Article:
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  6. Oh Bonnie....I’ve been exactly where you’ve been talking about...many times with the loss of my parents who passed, you don’t ever think you’ll be the same and you won’t. You just have to learn a new way of life...the poem was absolutely what I needed today. Hugs to you my friend. Enjoy your day at the Inn 💗😘

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  7. Everything you are learning in your journey thru grief, I learned when o lost my mom in 2015. It's lessons only learned by experience. I send love and light and joy to you from Michigan.

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  8. I remember watching those episodes and doing some very ugly crying of my own, and I had not just experienced the very personal grief that you have. Hopefully it was somehow cathartic for you. Of course, I don’t think I’ve ever watched a single episode of that wonderful series without shedding at least one tear! Thanks for sharing the poem in print. I remember it being lovely, but now I’ve copied it and put it on my bulletin board to remind me to live each day for more than just myself (although there’s nothing wrong with that either once in awhile!)

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  9. Upheavals do cause such break in normalcy and routines. Something that I have carried with me since losing my Grandpa is the need to take the time to adjust to the "new normal". It's a different process for everyone and it isn't up to anyone else to dictate how you adjust or how long it takes.

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  10. Your words are always a comfort to those who need them. Every time you pick up a needle or sew a stitch, it is a testament to moving in a positive direction. Creating, making, always take more energy than doing nothing or getting stuck in negativity. One step at a time, but step.

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  11. I have been quite concerned for you in your journey thru this time. But those healing words were certainly sent to you to help give you a guidance and direction. From experience I say safely say, the creative self will emerge, better and newly directed. Hugs from SC

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  12. the death of a close loved one does change you but at some point you do return to the person you were before, only with a tiny chunk missing, like a healed over wound...that memory will reopen from time to time...

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  13. Yes. THIS. "The old self is forgotten somewhere in being thrown off the tracks of normality, and we have to re-examine the pieces and decide how to put them back together again." I completely resonate with this. I am a completely different person since my mom passed. I will never go back to being the person I was. My priorities and outlook on life have changed.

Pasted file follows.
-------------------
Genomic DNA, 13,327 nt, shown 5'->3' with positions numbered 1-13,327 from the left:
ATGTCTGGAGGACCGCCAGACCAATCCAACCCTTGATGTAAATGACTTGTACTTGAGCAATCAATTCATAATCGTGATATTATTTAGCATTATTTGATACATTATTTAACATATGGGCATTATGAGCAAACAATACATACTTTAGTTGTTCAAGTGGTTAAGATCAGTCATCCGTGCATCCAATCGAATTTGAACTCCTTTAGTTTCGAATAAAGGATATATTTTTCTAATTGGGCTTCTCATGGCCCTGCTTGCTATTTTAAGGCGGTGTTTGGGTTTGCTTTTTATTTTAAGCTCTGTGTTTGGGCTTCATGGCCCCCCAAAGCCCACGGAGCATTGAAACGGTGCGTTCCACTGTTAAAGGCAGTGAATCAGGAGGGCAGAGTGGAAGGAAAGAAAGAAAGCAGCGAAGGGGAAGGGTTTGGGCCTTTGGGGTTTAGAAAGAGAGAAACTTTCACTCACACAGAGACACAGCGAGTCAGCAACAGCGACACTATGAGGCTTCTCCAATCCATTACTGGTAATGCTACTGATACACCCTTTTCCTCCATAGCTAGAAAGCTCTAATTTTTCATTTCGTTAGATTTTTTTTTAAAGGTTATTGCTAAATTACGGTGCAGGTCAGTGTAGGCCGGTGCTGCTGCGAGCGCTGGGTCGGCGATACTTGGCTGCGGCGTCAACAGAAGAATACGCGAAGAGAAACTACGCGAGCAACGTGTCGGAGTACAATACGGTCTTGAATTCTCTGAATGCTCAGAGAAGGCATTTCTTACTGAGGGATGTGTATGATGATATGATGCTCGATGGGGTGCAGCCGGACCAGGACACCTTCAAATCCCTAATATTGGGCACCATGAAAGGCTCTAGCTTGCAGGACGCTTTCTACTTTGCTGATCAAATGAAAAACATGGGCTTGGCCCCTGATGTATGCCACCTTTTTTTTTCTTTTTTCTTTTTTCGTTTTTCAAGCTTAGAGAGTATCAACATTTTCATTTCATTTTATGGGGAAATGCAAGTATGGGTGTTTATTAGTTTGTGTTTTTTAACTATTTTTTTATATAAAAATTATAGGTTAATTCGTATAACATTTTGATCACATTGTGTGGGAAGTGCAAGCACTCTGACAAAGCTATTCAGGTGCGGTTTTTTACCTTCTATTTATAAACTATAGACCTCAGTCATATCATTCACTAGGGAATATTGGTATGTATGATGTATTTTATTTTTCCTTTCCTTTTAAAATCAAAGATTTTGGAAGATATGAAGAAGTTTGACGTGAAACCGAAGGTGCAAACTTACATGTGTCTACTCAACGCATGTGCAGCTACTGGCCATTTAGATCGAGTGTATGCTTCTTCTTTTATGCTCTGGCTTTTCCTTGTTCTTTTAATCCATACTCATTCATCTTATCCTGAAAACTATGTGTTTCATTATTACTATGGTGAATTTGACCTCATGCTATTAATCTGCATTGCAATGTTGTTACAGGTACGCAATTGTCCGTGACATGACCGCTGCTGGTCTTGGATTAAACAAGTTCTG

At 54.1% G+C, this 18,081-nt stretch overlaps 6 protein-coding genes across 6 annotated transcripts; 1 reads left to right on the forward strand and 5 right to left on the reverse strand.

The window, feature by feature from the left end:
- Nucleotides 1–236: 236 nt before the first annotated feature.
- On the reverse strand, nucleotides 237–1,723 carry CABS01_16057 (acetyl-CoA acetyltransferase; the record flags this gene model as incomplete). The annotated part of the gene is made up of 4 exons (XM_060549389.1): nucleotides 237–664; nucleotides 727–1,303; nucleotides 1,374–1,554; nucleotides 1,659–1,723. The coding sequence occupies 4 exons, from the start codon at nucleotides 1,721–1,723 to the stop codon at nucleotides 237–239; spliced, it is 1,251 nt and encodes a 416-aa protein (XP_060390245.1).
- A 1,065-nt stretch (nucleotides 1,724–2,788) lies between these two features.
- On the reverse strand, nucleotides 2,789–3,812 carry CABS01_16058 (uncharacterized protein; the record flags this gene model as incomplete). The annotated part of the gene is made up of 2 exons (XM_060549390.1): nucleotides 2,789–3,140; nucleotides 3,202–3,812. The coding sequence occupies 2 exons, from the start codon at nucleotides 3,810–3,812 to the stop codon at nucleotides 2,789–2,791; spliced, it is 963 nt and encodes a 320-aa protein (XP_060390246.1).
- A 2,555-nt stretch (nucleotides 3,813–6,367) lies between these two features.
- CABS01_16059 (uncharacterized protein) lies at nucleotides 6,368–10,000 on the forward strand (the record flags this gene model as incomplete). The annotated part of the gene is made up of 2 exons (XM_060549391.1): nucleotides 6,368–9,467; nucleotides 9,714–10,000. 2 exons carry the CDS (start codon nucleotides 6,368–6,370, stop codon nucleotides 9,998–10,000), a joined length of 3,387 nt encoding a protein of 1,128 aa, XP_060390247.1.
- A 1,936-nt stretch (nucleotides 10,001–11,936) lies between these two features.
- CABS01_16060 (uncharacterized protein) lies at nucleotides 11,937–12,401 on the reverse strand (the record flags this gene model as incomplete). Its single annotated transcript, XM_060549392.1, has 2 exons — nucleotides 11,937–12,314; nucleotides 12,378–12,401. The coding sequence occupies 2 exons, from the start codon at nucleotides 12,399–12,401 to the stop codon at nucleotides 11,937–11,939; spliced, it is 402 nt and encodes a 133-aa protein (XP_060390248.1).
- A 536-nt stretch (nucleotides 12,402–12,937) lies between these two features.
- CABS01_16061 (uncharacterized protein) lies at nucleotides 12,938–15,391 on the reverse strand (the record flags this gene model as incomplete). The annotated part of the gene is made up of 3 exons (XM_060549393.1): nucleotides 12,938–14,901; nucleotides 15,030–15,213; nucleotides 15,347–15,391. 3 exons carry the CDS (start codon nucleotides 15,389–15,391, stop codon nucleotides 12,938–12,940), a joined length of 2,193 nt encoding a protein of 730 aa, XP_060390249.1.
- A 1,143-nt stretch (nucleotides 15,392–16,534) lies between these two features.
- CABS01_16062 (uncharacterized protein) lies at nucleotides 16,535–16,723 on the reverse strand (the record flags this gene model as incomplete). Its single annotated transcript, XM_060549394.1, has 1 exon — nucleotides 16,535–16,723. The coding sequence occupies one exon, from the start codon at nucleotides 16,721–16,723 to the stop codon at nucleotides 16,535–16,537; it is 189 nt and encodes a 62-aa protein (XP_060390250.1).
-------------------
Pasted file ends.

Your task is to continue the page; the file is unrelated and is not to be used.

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  14. You are such a gifted writer Bonnie... thank you for your inspiration today!
    I also am an avid Call the Midwife fan!

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  15. From personal experience and observation, the worst of grief occurs within next two years. A loved ones death really stirs unknown depths....Besides intermittent weeping. I found myself driving to places....having no idea how I got there. It slowly gets better....the grief eases. deaths are harder to Remember the good things. Do good things. Give thanks for blessings, as you have been doing. I am am touched by the responses of your many friends here. We have been where you are, and grieve with you. Peace and love. N

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  16. the death of a loved one close to your heart does change you indelibly, taking the time for reflection and kindness to yourself is ultimately the best actions we can do for ourselves. you are in my prayers from Iowa

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  17. Bonnie, thank you for sharing your grieving process with us as painful as it is and was it will get better. Life does go on and just keep on doing what you have been with your spiritual thoughts and prayers. You're such an inspiration to all of your followers!!

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  18. Thanks for what you have shared today. Your thoughts and that poem really struck a chord with me. I have not lost a sibling (which I know would be a whole different experience), but last year we buried my Father and my MIL, so I am still sorting things out here.

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  19. Call the Midwife, oh my! I will prepare with tissues close by. Love that Poem. Pretty baskets to come out to play today. Mysterious has me getting excited for the holidays. Fall is coming way too fast.

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  20. Touched by this! We are walking down the same paths.